The First Wives Club somehow manages to be the kind of splashy, big cast musical that makes audiences feel they’ve gotten their money’s worth, yet never sacrifices the intimacy of its very personal storyline.  It’s also a great vehicle for its eight sensational ensemble performers (Michelle Aravena, Thursday Farrar, Bob Gaynor, Matthew LaBanca, Matlock, Palardy, Martin Samuel, and Richard E. Waits), giving each of them his or her own track of highly varied roles to portray, as well as assignments understudying the show’s leads.

Choreographer Lisa Stevens has sprinkled sparkly dance numbers throughout the evening, most notably in the Act Two nightclub opener “Jump For Joy.”  Ron Melrose does stellar triple duty as music director, vocal arranger, and composer of incidental music. John Gentry Tennyson conducts the nine-piece orchestra with panache.

Peter J. Davidson’s gorgeous scenic design with its sliding Plexiglas panels in front of a stylized New York skyline is the kind of set that only a Broadway designer on a Broadway budget can create.  Costumes by Paul Tazewell, lighting by Mark McCullough, and sound design by Jon Weston are equally topnotch. 

As a big fan of movie version of The First Wives Club, I’m delighted to report that its musical adaptation is an all-around crowd-pleaser, Rupert Holmes’ book retaining the film’s memorable moments (Shelley’s inability to say her one and only line in Morty’s latest TV commercial, the three first wives escaping from a penthouse apartment as window washers, Shelley bidding away Morty’s fortune at an auction of worthless knickknacks, etc.), while at the same time tweaking the plot just enough to make this musical a fresh delight. Married heterosexual males in the audience may squirm a teensy bit, but they, their wives and just about everyone else will likely have a ball at The First Wives Club.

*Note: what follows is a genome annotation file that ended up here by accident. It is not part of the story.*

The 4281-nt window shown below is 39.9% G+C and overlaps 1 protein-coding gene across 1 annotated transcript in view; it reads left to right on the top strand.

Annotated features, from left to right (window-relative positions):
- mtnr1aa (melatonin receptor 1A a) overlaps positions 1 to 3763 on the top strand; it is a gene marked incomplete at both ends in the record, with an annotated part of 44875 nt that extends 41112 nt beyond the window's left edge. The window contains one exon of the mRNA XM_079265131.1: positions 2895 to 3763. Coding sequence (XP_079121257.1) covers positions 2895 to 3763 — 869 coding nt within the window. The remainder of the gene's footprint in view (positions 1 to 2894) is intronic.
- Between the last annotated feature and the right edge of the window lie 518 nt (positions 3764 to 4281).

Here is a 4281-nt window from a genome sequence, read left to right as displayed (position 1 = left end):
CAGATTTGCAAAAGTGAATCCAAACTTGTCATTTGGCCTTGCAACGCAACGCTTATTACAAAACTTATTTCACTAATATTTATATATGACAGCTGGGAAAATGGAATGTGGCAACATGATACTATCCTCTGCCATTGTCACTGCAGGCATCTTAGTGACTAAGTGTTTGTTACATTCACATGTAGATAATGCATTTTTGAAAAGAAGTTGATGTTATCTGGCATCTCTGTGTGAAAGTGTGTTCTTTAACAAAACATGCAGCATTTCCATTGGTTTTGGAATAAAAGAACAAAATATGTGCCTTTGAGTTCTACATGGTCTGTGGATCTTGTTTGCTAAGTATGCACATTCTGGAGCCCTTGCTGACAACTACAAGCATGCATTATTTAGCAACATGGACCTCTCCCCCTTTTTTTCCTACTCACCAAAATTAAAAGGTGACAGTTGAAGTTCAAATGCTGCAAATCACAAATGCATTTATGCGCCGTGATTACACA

Old Globe Theatre, Balboa Park, San Diego.

–Steven Stanley
August 2, 2009
                                                                         Photos: Craig Schwartz